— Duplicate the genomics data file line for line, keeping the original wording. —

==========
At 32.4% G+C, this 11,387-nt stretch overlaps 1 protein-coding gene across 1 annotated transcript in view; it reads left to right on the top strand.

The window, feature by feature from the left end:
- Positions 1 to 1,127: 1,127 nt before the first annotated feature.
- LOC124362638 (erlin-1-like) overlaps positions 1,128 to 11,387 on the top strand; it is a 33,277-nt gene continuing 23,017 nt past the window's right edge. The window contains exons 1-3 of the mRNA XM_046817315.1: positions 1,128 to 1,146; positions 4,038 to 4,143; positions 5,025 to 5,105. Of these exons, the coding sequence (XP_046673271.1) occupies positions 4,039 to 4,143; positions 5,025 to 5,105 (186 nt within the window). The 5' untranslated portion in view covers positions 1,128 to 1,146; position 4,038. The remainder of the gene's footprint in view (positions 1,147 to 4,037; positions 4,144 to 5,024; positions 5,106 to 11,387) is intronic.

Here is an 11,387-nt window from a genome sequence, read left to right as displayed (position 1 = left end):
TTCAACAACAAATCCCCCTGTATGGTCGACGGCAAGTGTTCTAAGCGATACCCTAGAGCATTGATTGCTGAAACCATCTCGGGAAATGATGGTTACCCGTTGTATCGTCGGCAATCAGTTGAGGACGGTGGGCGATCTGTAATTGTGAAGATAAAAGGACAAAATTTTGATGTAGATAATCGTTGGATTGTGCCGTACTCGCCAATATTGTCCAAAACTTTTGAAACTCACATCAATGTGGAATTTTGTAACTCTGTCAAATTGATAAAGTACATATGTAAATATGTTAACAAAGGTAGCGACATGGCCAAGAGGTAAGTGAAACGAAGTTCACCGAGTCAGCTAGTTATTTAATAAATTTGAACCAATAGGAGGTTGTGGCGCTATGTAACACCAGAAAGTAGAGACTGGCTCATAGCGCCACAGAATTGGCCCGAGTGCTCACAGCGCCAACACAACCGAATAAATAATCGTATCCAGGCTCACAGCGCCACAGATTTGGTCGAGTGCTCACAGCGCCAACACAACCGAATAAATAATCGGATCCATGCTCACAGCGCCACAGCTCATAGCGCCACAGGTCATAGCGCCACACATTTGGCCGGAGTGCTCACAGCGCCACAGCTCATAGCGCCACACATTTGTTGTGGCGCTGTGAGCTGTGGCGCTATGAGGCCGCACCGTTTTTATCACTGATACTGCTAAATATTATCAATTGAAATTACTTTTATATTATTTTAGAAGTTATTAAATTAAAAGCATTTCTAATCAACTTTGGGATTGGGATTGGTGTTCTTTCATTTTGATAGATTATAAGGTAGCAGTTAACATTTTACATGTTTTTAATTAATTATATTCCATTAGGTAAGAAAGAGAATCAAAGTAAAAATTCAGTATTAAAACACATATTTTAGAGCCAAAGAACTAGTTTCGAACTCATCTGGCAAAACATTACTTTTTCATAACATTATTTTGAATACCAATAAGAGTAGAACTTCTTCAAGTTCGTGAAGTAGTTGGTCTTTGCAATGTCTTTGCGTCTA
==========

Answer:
At 32.4% G+C, this 11,387-nt stretch overlaps 1 protein-coding gene across 1 annotated transcript in view; it reads left to right on the top strand.

The window, feature by feature from the left end:
- Positions 1 to 1,127: 1,127 nt before the first annotated feature.
- LOC124362638 (erlin-1-like) overlaps positions 1,128 to 11,387 on the top strand; it is a 33,277-nt gene continuing 23,017 nt past the window's right edge. The window contains exons 1-3 of the mRNA XM_046817315.1: positions 1,128 to 1,146; positions 4,038 to 4,143; positions 5,025 to 5,105. Of these exons, the coding sequence (XP_046673271.1) occupies positions 4,039 to 4,143; positions 5,025 to 5,105 (186 nt within the window). The 5' untranslated portion in view covers positions 1,128 to 1,146; position 4,038. The remainder of the gene's footprint in view (positions 1,147 to 4,037; positions 4,144 to 5,024; positions 5,106 to 11,387) is intronic.

Here is an 11,387-nt window from a genome sequence, read left to right as displayed (position 1 = left end):
TTCAACAACAAATCCCCCTGTATGGTCGACGGCAAGTGTTCTAAGCGATACCCTAGAGCATTGATTGCTGAAACCATCTCGGGAAATGATGGTTACCCGTTGTATCGTCGGCAATCAGTTGAGGACGGTGGGCGATCTGTAATTGTGAAGATAAAAGGACAAAATTTTGATGTAGATAATCGTTGGATTGTGCCGTACTCGCCAATATTGTCCAAAACTTTTGAAACTCACATCAATGTGGAATTTTGTAACTCTGTCAAATTGATAAAGTACATATGTAAATATGTTAACAAAGGTAGCGACATGGCCAAGAGGTAAGTGAAACGAAGTTCACCGAGTCAGCTAGTTATTTAATAAATTTGAACCAATAGGAGGTTGTGGCGCTATGTAACACCAGAAAGTAGAGACTGGCTCATAGCGCCACAGAATTGGCCCGAGTGCTCACAGCGCCAACACAACCGAATAAATAATCGTATCCAGGCTCACAGCGCCACAGATTTGGTCGAGTGCTCACAGCGCCAACACAACCGAATAAATAATCGGATCCATGCTCACAGCGCCACAGCTCATAGCGCCACAGGTCATAGCGCCACACATTTGGCCGGAGTGCTCACAGCGCCACAGCTCATAGCGCCACACATTTGTTGTGGCGCTGTGAGCTGTGGCGCTATGAGGCCGCACCGTTTTTATCACTGATACTGCTAAATATTATCAATTGAAATTACTTTTATATTATTTTAGAAGTTATTAAATTAAAAGCATTTCTAATCAACTTTGGGATTGGGATTGGTGTTCTTTCATTTTGATAGATTATAAGGTAGCAGTTAACATTTTACATGTTTTTAATTAATTATATTCCATTAGGTAAGAAAGAGAATCAAAGTAAAAATTCAGTATTAAAACACATATTTTAGAGCCAAAGAACTAGTTTCGAACTCATCTGGCAAAACATTACTTTTTCATAACATTATTTTGAATACCAATAAGAGTAGAACTTCTTCAAGTTCGTGAAGTAGTTGGTCTTTGCAATGTCTTTGCGTCTA